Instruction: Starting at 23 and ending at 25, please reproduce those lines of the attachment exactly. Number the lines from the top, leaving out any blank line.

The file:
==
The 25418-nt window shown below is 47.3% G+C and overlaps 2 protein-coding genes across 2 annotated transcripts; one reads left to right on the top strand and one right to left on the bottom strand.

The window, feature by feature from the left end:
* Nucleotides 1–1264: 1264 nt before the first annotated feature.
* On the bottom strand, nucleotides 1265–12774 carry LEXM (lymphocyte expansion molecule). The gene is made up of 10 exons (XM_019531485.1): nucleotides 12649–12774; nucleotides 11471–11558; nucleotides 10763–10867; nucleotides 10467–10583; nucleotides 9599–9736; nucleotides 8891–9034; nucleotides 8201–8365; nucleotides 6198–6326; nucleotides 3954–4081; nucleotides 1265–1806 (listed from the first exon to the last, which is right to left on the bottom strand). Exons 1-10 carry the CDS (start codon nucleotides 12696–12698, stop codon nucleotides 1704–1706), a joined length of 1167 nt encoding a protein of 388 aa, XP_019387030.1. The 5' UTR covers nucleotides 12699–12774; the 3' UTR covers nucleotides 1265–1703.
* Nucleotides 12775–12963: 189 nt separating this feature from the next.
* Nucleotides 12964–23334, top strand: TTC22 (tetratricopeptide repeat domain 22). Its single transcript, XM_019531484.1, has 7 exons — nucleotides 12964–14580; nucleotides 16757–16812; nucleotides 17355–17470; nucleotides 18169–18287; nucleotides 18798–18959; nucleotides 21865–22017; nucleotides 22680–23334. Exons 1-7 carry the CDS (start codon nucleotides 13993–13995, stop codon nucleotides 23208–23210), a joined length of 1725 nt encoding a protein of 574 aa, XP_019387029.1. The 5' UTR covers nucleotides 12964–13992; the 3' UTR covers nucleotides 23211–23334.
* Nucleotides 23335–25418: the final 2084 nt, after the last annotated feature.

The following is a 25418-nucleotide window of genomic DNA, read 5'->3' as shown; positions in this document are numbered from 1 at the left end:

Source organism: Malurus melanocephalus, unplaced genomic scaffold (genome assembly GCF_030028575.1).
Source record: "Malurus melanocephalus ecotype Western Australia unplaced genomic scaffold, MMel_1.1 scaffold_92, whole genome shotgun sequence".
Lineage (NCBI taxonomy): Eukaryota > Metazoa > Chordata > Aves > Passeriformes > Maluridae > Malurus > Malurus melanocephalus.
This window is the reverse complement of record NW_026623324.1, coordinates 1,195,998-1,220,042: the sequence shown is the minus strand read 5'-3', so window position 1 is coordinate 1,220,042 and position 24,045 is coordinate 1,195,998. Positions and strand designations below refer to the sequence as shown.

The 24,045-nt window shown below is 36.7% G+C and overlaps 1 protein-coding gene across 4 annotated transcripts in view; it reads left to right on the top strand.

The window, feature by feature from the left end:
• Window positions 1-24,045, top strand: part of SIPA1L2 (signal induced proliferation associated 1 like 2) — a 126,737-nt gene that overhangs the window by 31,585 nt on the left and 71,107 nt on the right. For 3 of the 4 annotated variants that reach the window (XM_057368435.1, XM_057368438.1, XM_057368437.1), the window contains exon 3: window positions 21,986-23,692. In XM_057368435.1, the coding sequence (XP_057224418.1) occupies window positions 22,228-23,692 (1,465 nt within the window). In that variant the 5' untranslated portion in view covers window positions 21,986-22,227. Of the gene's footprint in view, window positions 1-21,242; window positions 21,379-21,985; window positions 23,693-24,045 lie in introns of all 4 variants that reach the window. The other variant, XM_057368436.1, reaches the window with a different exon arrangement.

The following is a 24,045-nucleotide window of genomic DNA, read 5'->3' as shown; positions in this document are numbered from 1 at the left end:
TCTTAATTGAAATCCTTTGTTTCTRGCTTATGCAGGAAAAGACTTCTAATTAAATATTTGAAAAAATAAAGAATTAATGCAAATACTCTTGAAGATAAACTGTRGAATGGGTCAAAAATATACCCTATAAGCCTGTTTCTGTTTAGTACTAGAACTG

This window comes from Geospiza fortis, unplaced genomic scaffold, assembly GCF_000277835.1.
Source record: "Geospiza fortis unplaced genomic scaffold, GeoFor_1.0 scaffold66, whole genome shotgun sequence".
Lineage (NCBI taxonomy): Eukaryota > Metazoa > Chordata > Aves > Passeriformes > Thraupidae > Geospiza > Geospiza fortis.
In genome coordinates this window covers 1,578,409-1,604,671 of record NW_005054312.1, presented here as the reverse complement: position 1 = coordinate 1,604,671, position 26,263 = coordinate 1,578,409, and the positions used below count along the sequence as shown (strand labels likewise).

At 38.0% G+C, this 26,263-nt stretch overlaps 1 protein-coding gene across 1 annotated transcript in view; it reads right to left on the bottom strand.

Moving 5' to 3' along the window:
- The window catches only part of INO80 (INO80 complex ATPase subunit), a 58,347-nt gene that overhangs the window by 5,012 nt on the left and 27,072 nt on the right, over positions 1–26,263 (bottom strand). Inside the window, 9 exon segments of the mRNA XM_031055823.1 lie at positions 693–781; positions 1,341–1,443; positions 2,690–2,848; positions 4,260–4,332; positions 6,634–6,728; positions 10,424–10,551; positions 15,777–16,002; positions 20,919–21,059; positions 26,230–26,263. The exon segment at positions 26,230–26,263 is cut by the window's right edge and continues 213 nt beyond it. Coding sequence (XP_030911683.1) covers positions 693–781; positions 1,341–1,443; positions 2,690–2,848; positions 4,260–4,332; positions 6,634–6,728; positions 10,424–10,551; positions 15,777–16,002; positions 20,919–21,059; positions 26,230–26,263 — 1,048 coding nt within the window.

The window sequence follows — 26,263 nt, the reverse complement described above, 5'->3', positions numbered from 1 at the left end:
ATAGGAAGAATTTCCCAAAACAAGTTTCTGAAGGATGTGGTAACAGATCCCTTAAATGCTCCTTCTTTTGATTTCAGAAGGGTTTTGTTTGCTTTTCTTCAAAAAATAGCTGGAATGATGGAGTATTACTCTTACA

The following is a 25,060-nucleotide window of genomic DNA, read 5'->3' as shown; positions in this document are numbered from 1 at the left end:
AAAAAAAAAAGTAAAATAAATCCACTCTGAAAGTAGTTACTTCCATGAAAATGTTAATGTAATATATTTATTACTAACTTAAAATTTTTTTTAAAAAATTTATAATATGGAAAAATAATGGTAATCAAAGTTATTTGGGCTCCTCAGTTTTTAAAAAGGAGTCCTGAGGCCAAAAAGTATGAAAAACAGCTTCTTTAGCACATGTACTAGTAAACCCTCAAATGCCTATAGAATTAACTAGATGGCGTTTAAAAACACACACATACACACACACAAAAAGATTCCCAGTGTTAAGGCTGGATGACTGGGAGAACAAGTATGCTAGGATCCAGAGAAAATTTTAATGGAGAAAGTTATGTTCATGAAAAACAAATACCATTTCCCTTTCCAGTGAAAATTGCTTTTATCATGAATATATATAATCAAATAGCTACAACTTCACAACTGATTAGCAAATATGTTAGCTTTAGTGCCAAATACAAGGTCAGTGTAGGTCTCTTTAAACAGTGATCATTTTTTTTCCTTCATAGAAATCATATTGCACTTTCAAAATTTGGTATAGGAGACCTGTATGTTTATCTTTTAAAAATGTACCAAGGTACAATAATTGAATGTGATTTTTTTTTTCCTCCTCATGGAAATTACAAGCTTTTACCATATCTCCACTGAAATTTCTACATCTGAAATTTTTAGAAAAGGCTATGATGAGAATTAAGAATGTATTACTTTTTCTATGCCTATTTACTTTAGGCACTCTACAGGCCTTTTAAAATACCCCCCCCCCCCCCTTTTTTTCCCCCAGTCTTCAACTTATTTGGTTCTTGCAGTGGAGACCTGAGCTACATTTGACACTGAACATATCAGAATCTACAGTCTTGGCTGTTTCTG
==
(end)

Moving 5' to 3' along the window:
- The window catches only part of INO80 (INO80 complex ATPase subunit), a 58,347-nt gene that overhangs the window by 5,012 nt on the left and 27,072 nt on the right, over positions 1–26,263 (bottom strand). Inside the window, 9 exon segments of the mRNA XM_031055823.1 lie at positions 693–781; positions 1,341–1,443; positions 2,690–2,848; positions 4,260–4,332; positions 6,634–6,728; positions 10,424–10,551; positions 15,777–16,002; positions 20,919–21,059; positions 26,230–26,263. The exon segment at positions 26,230–26,263 is cut by the window's right edge and continues 213 nt beyond it. Coding sequence (XP_030911683.1) covers positions 693–781; positions 1,341–1,443; positions 2,690–2,848; positions 4,260–4,332; positions 6,634–6,728; positions 10,424–10,551; positions 15,777–16,002; positions 20,919–21,059; positions 26,230–26,263 — 1,048 coding nt within the window.

The window sequence follows — 26,263 nt, the reverse complement described above, 5'->3', positions numbered from 1 at the left end: